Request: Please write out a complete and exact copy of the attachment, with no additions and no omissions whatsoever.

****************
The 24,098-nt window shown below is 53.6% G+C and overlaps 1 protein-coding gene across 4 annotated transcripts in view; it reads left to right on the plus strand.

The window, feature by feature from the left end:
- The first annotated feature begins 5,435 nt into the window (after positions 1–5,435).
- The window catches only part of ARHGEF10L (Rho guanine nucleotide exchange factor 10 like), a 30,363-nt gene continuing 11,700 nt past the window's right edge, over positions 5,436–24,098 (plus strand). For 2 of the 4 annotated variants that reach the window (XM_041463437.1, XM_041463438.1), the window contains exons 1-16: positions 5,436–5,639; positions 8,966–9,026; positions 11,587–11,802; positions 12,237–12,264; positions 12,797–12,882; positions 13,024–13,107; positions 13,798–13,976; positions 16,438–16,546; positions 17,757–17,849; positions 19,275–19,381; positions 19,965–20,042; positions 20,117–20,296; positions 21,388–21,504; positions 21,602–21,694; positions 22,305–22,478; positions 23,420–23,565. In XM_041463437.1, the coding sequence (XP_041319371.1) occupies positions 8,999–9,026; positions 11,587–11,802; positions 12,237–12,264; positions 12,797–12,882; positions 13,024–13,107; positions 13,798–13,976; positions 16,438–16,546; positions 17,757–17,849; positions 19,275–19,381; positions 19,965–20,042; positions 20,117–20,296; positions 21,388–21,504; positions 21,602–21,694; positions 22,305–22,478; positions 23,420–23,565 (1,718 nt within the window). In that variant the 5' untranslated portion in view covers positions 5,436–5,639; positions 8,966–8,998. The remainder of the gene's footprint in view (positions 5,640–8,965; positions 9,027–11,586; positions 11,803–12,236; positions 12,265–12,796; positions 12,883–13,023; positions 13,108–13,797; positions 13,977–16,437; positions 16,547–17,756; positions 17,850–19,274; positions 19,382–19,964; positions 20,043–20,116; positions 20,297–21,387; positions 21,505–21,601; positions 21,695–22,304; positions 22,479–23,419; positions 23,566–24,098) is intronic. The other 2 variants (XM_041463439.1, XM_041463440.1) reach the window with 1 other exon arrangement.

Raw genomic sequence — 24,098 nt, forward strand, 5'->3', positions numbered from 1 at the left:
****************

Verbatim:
The 24,098-nt window shown below is 53.6% G+C and overlaps 1 protein-coding gene across 4 annotated transcripts in view; it reads left to right on the plus strand.

The window, feature by feature from the left end:
- The first annotated feature begins 5,435 nt into the window (after positions 1–5,435).
- The window catches only part of ARHGEF10L (Rho guanine nucleotide exchange factor 10 like), a 30,363-nt gene continuing 11,700 nt past the window's right edge, over positions 5,436–24,098 (plus strand). For 2 of the 4 annotated variants that reach the window (XM_041463437.1, XM_041463438.1), the window contains exons 1-16: positions 5,436–5,639; positions 8,966–9,026; positions 11,587–11,802; positions 12,237–12,264; positions 12,797–12,882; positions 13,024–13,107; positions 13,798–13,976; positions 16,438–16,546; positions 17,757–17,849; positions 19,275–19,381; positions 19,965–20,042; positions 20,117–20,296; positions 21,388–21,504; positions 21,602–21,694; positions 22,305–22,478; positions 23,420–23,565. In XM_041463437.1, the coding sequence (XP_041319371.1) occupies positions 8,999–9,026; positions 11,587–11,802; positions 12,237–12,264; positions 12,797–12,882; positions 13,024–13,107; positions 13,798–13,976; positions 16,438–16,546; positions 17,757–17,849; positions 19,275–19,381; positions 19,965–20,042; positions 20,117–20,296; positions 21,388–21,504; positions 21,602–21,694; positions 22,305–22,478; positions 23,420–23,565 (1,718 nt within the window). In that variant the 5' untranslated portion in view covers positions 5,436–5,639; positions 8,966–8,998. The remainder of the gene's footprint in view (positions 5,640–8,965; positions 9,027–11,586; positions 11,803–12,236; positions 12,265–12,796; positions 12,883–13,023; positions 13,108–13,797; positions 13,977–16,437; positions 16,547–17,756; positions 17,850–19,274; positions 19,382–19,964; positions 20,043–20,116; positions 20,297–21,387; positions 21,505–21,601; positions 21,695–22,304; positions 22,479–23,419; positions 23,566–24,098) is intronic. The other 2 variants (XM_041463439.1, XM_041463440.1) reach the window with 1 other exon arrangement.

Raw genomic sequence — 24,098 nt, forward strand, 5'->3', positions numbered from 1 at the left: